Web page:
An ambitious, challenging piece of work that people will be dissecting for years. Don’t miss it.
PARIS--Today is June 6th — the 65th anniversary of the bloody but necessary allied landings, code-named D-Day, that turned the water red along the shores of Normandy and turned the tide of WWII.
I turned on the radio here in Paris for the 10 a.m. newscast on French national station, France-Inter.
Every sentient being in the nation knows about D-Day and Normandy and how the allies came to liberate France, so it would have been redundant to bore listeners with the basics. But I found myself surprised by the tack the station took.
The newscaster said that “since Jimmy Carter, all tenants of the White House have made a point of attending a D-Day commemoration. But the distinction this time is that the attendee has black skin. “That’s a supreme irony,” the announcer continued, “when you consider how America treated its black citizens in general and how the U.S. Army treated its black soldiers.”
They then broadcast historical recordings with residents of the villages and small towns that awoke on June 6, 1944 to the surprise of their lives and who witnessed many unforgettable things in the days and weeks to follow.
Experts reported that black soldiers did not have guns “because certain whites feared that if blacks were armed they might use those weapons to demand their rights.”
What really caught my attention was a vintage recording of a French man saying he’d seen a black American soldier hung, by the U.S. military, “for rape, but especially to set an example. If white soldiers commit rape, there were no consequences, because a white soldier was too valuable and was needed to fight. But a black soldier might get hung for something he didn’t even do.”
I may have been reading something into the man’s voice, but it sounded to me as if he didn’t think that poor Yank so insanely far from home had done anything wrong and certainly not anything that warranted being strung up in the public square. But knowing what happened to alleged rapists was probably a highly effective deterrent.
Today local wags referred to Omaha Beach as “Obama Beach.” Not a bad pun, actually.
And while the beaches are French, the military cemeteries are verdant, well-tended parcels of American soil, administered by Americans.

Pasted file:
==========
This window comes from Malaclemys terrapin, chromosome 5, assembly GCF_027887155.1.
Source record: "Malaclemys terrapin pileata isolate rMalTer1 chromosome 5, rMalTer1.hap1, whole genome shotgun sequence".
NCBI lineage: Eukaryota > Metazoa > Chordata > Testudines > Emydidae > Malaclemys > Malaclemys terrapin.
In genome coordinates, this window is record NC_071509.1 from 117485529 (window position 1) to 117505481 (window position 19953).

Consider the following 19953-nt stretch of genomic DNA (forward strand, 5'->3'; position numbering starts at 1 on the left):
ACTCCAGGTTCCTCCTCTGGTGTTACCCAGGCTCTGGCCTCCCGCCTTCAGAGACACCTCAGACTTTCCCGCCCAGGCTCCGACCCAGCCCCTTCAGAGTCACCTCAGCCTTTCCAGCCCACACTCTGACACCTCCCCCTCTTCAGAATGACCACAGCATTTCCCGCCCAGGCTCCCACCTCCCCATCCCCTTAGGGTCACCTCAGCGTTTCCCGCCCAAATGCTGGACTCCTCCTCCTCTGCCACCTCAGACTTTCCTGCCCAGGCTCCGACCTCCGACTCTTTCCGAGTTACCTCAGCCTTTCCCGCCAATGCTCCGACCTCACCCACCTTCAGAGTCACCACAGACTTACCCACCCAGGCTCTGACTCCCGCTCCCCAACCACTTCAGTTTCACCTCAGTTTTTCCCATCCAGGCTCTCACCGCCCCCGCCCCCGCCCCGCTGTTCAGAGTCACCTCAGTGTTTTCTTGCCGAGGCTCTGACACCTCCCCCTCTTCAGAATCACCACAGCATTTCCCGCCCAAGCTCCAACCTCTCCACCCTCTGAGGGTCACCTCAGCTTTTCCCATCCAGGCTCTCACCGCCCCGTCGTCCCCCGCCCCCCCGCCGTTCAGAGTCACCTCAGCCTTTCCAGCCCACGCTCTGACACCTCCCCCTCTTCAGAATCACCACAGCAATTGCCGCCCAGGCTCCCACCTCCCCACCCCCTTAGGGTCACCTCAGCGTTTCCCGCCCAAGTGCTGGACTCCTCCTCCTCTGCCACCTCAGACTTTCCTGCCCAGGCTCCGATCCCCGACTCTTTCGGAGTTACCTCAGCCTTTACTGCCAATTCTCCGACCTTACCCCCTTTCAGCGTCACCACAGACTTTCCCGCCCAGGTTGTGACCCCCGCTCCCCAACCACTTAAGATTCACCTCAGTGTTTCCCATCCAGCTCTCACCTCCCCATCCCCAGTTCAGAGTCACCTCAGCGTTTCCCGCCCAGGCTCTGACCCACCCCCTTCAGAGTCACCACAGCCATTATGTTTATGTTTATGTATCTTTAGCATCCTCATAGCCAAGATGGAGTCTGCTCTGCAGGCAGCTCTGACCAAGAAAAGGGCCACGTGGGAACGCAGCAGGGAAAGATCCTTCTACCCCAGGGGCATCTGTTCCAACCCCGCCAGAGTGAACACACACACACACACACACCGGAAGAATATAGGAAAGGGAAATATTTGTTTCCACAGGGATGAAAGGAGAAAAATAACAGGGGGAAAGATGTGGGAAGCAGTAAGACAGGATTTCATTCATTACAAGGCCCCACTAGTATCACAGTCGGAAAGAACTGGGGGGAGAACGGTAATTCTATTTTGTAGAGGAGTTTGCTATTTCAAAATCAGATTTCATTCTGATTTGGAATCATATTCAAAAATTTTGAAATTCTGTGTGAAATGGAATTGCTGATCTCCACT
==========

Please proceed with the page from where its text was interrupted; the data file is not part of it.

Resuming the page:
Later in the day, when Obama and French president Sarkozy and their fellow statesmen from Canada and the UK had arrived at Colleville-sur-Mer — whose Normandy American Cemetery and Memorial is the final resting place of over 9000 soldiers — TV commentators on the state-run station France 2 mentioned that there are four women buried there, three of whom were black. They worked at the local post office and were killed in a car accident. (Continuing to toss colors into the historical blender, the white woman worked for the Red Cross.)
Of the half million black soldiers enlisted or conscripted during the WWII years, less than 70,000 were in combat situations. “And yet,” the French commentators added, “the U.S. military was the first major American social entity to be desegregated.”
What, you may ask, is the film angle to all this? At 8:03 p.m. I walked out my front door, planning to attend an 8:10 show of the great Japanese animator Hayao Mayazaki’s new film “Ponyo on the Cliff by the Sea”(due out this August 14th in the U.S.) at a movie theater a block away.
My street, the Boulevard Saint-Germain — a major thoroughfare, especially on a Saturday evening — was empty of car traffic. Expectant people lined the street on both sides and large physical specimens from the French police force forbid anybody to cross the road. Helicopters whirred overhead.
So I stood on the curb like everybody else and, at 8:07 was rewarded by the sight of Barack Obama’s black limousine whizzing past perhaps two yards away, distinguished from escort vehicles by the small American flag mounted beside the rear view mirror. There was spontaneous applause as the motorcade sped past en route to Notre Dame cathedral a few blocks away.
I was lucky enough to be in Chicago on Election night last November, but by waltzing out my front door in Paris seven months later I came closer to the current president of the United States than I probably otherwise will.
And because Paris is the best movie-going city in the world, I was able to cross the street, get a ticket and be in my seat by 8:10. Oh, yeah—on that short stroll to the cinema I passed two of the countless commemorative plaques that adorn buildings around the city honoring by name the heroic individuals who died on those spots fighting for the liberation of Paris in August 1944 .
Thanks to them and to those who streamed onto the Normandy beaches 65 years ago, Barack Obama could safely make the trip from Normandy to central Paris in the same busy, glorious day.
An article about the wide-ranging efforts to arrange free screenings for students and young people to see the groundb...
A rare superhero fantasy that's plugged into the real world, but that still can't be all things to all viewers.
On two excellent Criterion releases of classic horror films.
Difficult is a gendered term fueled by the Hollywood machine and maintained by the belief that actresses aren’t respo...